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Sunday, August 26, 2012

Neighbors, Lovers, & Other Little Scandals: Upstairs/Downstairs for Today


Nanny, butler, maid, footman, valet, housekeeper, cook, chauffeur, gardener, au pair, aide... the titles may change over time, but the duties for those who toil away in the households of the rich and privileged remain much the same. And, though we might euphemistically lump them together under the more-palatable “domestic workers” (in our must-above-all-else-be-P.C. world), the truth is they’re still servants, whose jobs involve waiting on others positioned higher up the social ladder.

No one is apt to think there’s much equality between the two groups--particularly not the “haves” (those who have more of everything, whether money, status, or power) nor their household staffs (employed to do the menial work). The domestic hires have at their disposal one (potentially) very useful tool, however: knowledge, of all the little habits, eccentricities, and secrets of their employers (and something which the employers are probably mostly unawares they possess).

What might someone do with such knowledge... well, that’s the hundred-thousand-dollar question, isn’t it? Ruth Rendell--doyenne of the psychological thriller--gives her take on the matter, in The St. Zita Society.

~ / ~ / ~ / ~ / ~

Life for the homeowners--and for those who wait upon them--living in the elite London neighborhood of Hexam Place in Belgravia, is much the same from one day to the next. Cooks, au pairs, and maids get the inhabitants of the houses out the door in the mornings, whereupon drivers chauffeur them to work, meetings, or school. Housekeepers clean the messes left behind, nannies care for the babies and toddlers, and assistants see to the various needs of those residents who don’t work. Stability and orderliness, for the most part, prevail.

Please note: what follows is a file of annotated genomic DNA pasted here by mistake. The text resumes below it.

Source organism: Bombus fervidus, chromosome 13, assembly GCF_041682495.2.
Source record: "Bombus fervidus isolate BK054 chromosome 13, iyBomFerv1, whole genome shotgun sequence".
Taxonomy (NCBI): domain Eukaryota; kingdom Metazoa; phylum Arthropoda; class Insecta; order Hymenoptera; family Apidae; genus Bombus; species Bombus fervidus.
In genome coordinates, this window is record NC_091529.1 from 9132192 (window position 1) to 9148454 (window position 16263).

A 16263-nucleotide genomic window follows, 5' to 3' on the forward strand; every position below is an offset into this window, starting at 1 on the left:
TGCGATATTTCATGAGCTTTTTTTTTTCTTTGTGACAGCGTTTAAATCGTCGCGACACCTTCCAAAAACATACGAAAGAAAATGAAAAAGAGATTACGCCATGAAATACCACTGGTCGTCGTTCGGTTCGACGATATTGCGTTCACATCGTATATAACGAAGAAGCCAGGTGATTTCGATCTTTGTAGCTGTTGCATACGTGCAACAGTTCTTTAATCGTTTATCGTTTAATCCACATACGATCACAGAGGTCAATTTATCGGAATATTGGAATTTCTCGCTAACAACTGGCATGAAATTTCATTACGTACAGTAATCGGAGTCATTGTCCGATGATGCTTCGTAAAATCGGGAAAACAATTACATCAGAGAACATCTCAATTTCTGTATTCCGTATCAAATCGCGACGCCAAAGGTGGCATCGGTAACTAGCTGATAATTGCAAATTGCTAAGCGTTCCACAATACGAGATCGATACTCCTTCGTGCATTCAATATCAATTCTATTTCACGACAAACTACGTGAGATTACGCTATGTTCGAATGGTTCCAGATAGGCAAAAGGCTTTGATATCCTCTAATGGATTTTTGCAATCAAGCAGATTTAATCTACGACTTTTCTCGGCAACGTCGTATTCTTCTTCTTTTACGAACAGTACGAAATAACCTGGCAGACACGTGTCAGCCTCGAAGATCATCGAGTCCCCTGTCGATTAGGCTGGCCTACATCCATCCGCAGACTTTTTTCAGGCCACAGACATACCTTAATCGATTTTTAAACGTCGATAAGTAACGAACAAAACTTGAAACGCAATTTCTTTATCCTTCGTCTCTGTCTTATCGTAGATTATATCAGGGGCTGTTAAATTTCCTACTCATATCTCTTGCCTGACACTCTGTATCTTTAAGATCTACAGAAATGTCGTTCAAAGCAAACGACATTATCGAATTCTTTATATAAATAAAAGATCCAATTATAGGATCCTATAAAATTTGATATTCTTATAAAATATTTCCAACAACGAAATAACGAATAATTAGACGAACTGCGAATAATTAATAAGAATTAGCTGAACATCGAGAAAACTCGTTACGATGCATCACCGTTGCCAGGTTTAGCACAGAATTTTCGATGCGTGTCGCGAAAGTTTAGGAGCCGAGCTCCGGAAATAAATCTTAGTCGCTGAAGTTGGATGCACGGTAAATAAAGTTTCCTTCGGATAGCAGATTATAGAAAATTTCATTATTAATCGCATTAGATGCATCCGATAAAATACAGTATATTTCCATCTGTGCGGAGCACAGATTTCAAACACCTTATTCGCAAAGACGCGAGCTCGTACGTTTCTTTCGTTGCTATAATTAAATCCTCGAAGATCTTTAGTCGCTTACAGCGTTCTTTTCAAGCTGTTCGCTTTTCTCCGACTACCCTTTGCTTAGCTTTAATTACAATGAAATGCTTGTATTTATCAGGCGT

As with the majority of first impressions, though, things aren’t actually quite as tidy as they might initially seem. To wit... Montserrat, the au pair who works for the Still family (and who seems to have no real job duties aside from sneaking Mrs. Still’s soap-opera actor boyfriend into the house through the basement entrance when Mr. Still is at work) is always on the make to score more dosh so she can buy herself fancier things. Rabia, a young Muslim widow who works as the Stills’ nanny, dotes on the children--while keeping her own tragic past deeply buried (and trying to put off her devout father’s attempts to marry her off again). Thea, who teaches computer literacy skills to the elderly by day, is much put-upon by the gay couple who not only rent out one floor of their home to her but also view her as their unpaid servant; it’s always “fix this, cook that, clean this, find that,” with them. (To be fair, though, Thea does a lot of things she doesn’t really want to do, including shopping for the invalid spinster who rents the lower level of the house, and becoming engaged to a man she unsuccessfully tries to talk herself into liking.) Henry, the handsome (if hopelessly naive) young fellow who works as Lord Studley’s chauffeur, nervously spends his off-work hours shuttling between servicing Mrs. Studley and seeing the couple’s young-adult daughter (who has a place of her own). Dex, the neighborhood loony, does the gardening for some of the residents... and also hears the voice of God talking to him on his cell phone. And then there’s elderly June, who’s functioned as the housekeeper, dogwalker, and companion for more than sixty years to her even-more-elderly employer (a self-styled “princess” with vague claims to a dodgy Italian title). June frets over conditions in the neighborhood, both out on the street (doggy waste bags left on the sidewalks!) and within the walls of each house (poor Henry, whose boss makes him wait in the car for hours!), so she goes about setting up a special group open only to those who function in a service capacity.